Yes there is a lot of experimentation going on right now. Even the banks that I mentioned in the article would admit that they haven't totally answered all of the questions around gaining actionable insights from their data, and are still trying new things. I am curious though, what do you think is unique about the potential for MCX? I think it definitely has to be taken seriously because of its backing from the retailers. But I don't feel that I know enough about it yet to judge its potential.
Jonathan_Camhi
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Jonathan_Camhi,
User Rank: Author
2/18/2014 | 8:12:27 PM
re: Banks Set Stage For Customer Acquisition With Data Analytics
Yes that's totally true, but there is also the potential for new technology to go around the limitations created by data silos. SAP has been pushing in-memory analytics with it HANA platform, which is one example of a solution that tries to circumnavigate those obstacles. But there are still data quality issues that have to be dealt with regardless.
GHERGENROEDER211
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GHERGENROEDER211,
User Rank: Apprentice
2/13/2014 | 6:03:03 PM
re: Banks Set Stage For Customer Acquisition With Data Analytics
Bankers and retailers are sharing data to advance value chains for consumers. So far most of these initiatives have been fragmented and have not hit the mark yet. MCX is one initiative that is interesting. But, a lot more needs to be done to gain a critical mass of acceptance. The land rush is on and lots of people are spending a lot of money. it is going to interesting to follow this complex ecosystem of smarter commerce.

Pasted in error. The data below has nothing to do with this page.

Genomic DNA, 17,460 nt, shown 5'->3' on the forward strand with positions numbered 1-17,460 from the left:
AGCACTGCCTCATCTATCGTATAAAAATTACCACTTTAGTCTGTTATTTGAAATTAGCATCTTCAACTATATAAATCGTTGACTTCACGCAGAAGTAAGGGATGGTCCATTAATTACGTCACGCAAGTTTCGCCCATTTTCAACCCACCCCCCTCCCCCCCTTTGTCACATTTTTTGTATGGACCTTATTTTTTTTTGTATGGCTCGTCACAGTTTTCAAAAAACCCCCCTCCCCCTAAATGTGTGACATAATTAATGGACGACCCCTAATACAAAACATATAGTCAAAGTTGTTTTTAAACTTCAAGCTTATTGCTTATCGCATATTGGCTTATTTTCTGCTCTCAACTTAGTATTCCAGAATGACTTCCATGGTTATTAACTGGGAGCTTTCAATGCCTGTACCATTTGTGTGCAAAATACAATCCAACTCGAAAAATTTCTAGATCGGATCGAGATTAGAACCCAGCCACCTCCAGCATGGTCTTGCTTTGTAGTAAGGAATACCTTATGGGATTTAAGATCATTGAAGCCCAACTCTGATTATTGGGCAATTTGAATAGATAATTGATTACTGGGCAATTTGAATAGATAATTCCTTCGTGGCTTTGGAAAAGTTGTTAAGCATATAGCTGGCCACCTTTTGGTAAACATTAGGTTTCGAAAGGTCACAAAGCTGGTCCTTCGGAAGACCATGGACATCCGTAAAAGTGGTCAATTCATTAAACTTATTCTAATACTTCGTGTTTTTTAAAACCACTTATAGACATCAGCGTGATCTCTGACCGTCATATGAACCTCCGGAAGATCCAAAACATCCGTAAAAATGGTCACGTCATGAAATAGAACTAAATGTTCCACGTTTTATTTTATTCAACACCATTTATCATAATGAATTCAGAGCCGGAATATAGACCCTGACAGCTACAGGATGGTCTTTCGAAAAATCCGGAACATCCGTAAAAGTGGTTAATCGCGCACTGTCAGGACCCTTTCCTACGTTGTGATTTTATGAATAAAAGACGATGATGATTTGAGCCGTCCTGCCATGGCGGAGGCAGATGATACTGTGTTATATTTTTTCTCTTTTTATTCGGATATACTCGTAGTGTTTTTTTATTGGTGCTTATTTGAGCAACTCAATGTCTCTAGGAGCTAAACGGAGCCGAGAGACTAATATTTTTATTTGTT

Ivy Schmerken
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Ivy Schmerken,
User Rank: Author
2/13/2014 | 4:49:49 PM
re: Banks Set Stage For Customer Acquisition With Data Analytics
You raise an important point around CRM. So many banks and brokerages adopted CRM even way back in the 1990s and post-2000s, so it's questionable as to why they are unable to access this data. Perhaps CRM data has been put into a silo that doesn't relate to hierarchy of reference data? Products like Salesforce are cloud-based. So would this be easier to integrate into a more holistic customer data analytics organization?
KBurger
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KBurger,
User Rank: Strategist
2/12/2014 | 9:00:56 PM
re: Banks Set Stage For Customer Acquisition With Data Analytics
It's a bit surprising to me that so many banks still are so far behind in terms of the infrastructure needed to gain intelligence from customer data. It's not a new topic and one would think that the failures/frustrations around CRM implementation from 10 years ago might have taught some lessons about what needs to be in place to really be able to derive benefits from investments in analytics and other tools. Probably part of the problem has to do with the focus on cost cutting, compliance, risk management, etc. of the post-crisis era -- but shouldn't they be able to leverage some of those efforts? Another problem is that, while banks are still building the foundations for effective customer analytics, other industries will a) potentially swoop in and grab some of the potential customers, and b) the analytics/big data talent that banks need to optimize these capabilities will go elsewhere.
Ivy Schmerken
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Ivy Schmerken,
User Rank: Author
2/12/2014 | 2:31:47 AM
re: Banks Set Stage For Customer Acquisition With Data Analytics
It seems like banks need to get their data management houses in order before they can move forward with analyzing customer data and use emerging technologies such as predictive analytics. If they need to first build the "hierarchies and taxonomies" to organize their data, this could take a few years before they are ready to build an architecture for data and customer analytics.
Byurcan
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Byurcan,
User Rank: Author
2/11/2014 | 5:04:47 PM
re: Banks Set Stage For Customer Acquisition With Data Analytics
The statistic about the most common challenges to achieving customer-centricity being the sheer volume of data is a familiar one. It seems like effective data analytics tools are more in demand than ever before.